Randomised Trials on Return-to-Work Programmes for Major Depressive Disorder.

Randomised trials on return-to-work programmes for major depressive disorder.

Occup Environ Med. 2013 Mar 29;
Taimela S

HubMed – depression


Common mental disorders and mortality in the West of Scotland Twenty-07 Study: comparing the General Health Questionnaire and the Hospital Anxiety and Depression Scale.

J Epidemiol Community Health. 2013 Mar 29;
Hannah MK, Batty GD, Benzeval M

BACKGROUND: While various measures of common mental disorders (CMD) have been found to be associated with mortality, a comparison of how different measures predict mortality may improve our understanding of the association. This paper compares how the Hospital Anxiety and Depression Scale (HADS) and the 30-item General Health Questionnaire (GHQ-30) predict all cause and cause-specific mortality. METHODS: Data on 2547 men and women from two cohorts, aged approximately 39 and 55 years, from the West of Scotland Twenty-07 Study who were followed up for mortality over an average of 18.9 (SD 5.0) years. Scores were calculated for HADS depression (HADS-D), HADS Anxiety (HADS-A) and GHQ-30. Cox Proportional Hazards Models were used to determine how each CMD measure predicted mortality. RESULTS: After adjusting for serious physical illness, smoking, social class, alcohol, obesity, pulse rate and living alone, HRs (95% CI) per SD increase in score for all-cause mortality were: 1.15 (1.07 to 1.25) for HADS-D; 1.13 (1.04 to 1.23) for GHQ-30 and 1.05 (0.96 to 1.14) for HADS-A. After the same adjustments, cardiovascular disease mortality was also related to HADS-D (HR 1.24 (1.07 to 1.43)), to GHQ-30 (HR 1.24 (1.11 to 1.40)) and to HADS-A (HR 1.15 (1.01 to 1.32)); respiratory mortality to GHQ-30 (HR 1.33 (1.13 to 1.55)) and mortality from other causes, excluding injuries, to HADS-D (HR 1.28 (1.05 to 1.55)). CONCLUSIONS: There were associations between CMD and both all-cause and cause-specific mortality which were broadly similar for GHQ-30 and HADS-D and were still present after adjustment for important confounders and mediators. HubMed – depression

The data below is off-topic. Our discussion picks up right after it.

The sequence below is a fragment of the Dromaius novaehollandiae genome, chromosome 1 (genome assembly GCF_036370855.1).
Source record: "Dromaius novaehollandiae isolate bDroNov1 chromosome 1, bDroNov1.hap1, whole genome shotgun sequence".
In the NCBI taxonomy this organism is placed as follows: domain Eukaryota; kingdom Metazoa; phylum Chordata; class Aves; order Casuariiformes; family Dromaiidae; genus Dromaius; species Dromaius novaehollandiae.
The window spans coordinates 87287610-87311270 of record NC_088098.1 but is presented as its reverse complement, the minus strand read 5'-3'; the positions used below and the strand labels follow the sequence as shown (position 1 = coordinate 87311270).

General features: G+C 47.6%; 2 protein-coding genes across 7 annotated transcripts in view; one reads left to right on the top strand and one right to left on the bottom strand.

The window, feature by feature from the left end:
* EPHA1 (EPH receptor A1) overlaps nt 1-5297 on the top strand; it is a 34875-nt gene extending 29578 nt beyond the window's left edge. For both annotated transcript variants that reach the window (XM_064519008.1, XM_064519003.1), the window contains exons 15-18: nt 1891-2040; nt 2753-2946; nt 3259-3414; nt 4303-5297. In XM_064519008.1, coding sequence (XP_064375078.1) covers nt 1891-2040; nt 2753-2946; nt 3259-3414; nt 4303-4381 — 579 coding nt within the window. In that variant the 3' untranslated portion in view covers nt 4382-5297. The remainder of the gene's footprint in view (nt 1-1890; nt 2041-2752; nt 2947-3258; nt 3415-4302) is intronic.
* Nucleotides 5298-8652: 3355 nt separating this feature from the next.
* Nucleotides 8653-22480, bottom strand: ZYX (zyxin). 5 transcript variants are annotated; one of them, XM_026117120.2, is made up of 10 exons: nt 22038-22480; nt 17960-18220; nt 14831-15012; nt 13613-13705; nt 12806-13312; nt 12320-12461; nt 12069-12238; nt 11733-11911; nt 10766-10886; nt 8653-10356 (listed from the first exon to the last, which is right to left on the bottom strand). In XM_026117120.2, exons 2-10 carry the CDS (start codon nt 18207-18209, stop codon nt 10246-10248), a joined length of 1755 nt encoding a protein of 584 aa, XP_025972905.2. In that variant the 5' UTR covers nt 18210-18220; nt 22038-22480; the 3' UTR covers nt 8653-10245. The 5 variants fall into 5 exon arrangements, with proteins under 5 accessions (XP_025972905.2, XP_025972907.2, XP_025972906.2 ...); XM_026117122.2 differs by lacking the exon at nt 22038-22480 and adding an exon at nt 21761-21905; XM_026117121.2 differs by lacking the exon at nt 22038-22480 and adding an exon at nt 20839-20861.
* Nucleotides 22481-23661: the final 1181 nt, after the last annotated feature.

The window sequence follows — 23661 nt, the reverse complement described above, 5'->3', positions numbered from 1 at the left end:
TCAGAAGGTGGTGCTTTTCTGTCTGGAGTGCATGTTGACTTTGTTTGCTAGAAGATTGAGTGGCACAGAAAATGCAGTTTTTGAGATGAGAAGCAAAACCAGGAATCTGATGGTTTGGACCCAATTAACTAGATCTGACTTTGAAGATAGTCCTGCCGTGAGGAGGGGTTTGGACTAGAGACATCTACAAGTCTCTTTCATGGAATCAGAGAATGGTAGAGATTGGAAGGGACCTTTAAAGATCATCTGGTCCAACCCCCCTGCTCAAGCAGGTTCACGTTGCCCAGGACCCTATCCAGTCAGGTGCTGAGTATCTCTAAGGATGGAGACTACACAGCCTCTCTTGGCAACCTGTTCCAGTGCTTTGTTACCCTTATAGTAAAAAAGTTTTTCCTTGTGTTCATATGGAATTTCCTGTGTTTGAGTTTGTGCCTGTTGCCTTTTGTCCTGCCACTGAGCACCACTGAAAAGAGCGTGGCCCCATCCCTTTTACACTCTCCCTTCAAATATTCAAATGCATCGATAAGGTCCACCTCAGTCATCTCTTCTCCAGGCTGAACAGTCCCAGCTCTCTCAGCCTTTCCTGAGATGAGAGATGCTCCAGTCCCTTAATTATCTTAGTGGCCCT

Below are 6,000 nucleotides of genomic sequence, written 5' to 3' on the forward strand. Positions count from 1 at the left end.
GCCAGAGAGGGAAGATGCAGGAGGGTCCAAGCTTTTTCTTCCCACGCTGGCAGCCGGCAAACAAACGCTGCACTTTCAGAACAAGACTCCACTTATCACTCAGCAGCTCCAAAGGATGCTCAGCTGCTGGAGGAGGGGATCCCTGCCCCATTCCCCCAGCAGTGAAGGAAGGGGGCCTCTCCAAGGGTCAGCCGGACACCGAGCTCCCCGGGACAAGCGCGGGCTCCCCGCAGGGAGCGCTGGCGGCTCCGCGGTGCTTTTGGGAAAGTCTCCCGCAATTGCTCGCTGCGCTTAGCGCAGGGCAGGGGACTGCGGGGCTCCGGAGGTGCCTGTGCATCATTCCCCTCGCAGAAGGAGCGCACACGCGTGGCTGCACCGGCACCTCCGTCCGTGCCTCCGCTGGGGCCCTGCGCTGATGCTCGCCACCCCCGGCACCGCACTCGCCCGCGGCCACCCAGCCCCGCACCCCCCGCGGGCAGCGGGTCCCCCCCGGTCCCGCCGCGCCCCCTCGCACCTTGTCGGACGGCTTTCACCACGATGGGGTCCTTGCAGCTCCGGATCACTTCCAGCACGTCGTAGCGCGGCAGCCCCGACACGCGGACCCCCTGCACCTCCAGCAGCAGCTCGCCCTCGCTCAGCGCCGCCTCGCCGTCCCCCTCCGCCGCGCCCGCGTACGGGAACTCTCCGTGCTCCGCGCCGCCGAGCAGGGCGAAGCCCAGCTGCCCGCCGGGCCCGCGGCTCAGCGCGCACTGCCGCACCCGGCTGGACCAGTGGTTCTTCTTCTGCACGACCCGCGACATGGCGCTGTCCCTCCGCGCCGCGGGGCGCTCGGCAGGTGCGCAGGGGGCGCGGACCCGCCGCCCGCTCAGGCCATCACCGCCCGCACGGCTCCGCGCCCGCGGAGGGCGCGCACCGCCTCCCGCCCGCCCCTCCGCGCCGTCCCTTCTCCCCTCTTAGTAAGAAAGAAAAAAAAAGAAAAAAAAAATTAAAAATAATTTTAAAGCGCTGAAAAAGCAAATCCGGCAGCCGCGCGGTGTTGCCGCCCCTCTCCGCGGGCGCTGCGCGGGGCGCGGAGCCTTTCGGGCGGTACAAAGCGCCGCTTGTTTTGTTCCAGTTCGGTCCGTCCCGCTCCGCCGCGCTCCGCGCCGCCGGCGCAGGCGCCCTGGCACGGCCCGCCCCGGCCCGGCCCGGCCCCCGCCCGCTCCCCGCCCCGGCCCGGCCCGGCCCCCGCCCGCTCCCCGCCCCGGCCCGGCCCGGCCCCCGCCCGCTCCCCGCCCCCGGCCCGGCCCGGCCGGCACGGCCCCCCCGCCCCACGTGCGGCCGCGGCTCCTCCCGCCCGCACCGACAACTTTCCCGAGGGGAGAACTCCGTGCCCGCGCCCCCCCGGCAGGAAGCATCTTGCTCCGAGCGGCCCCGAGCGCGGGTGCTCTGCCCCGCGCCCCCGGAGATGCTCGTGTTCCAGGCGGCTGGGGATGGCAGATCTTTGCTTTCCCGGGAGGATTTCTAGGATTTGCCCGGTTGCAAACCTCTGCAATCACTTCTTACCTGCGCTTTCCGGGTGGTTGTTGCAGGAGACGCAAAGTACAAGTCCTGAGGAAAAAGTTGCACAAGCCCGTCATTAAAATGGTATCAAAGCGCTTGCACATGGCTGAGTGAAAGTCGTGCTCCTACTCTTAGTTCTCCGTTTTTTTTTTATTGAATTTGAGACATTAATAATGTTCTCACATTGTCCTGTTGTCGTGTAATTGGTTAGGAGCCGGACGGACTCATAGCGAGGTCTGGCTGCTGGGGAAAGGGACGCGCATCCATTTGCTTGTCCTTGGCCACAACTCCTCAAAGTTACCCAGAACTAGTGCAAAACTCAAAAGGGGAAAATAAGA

Psychosocial aspects of child and adolescent obesity.

Paediatr Child Health. 2012 Apr; 17(4): 205-8
Nieman P, Leblanc CM,

In addition to counselling families about regular physical activity and healthy nutrition, clinicians need to identify and help them to address the psychosocial factors that may be contributing to their child’s or adolescent’s obesity. Affected individuals may suffer from depression, low self-esteem, bullying, and weight bias, experiences that can make achieving desired health outcomes more difficult. Clinicians should try to identify these underlying stressors and ensure that appropriate counselling is implemented. HubMed – depression



Depression, Anxiety, OCD the things we do not want to talk about. – if you leave inappropriate comments you will be blocked or they will be removed. This is a topic that a lot of people do not want to talk about since they …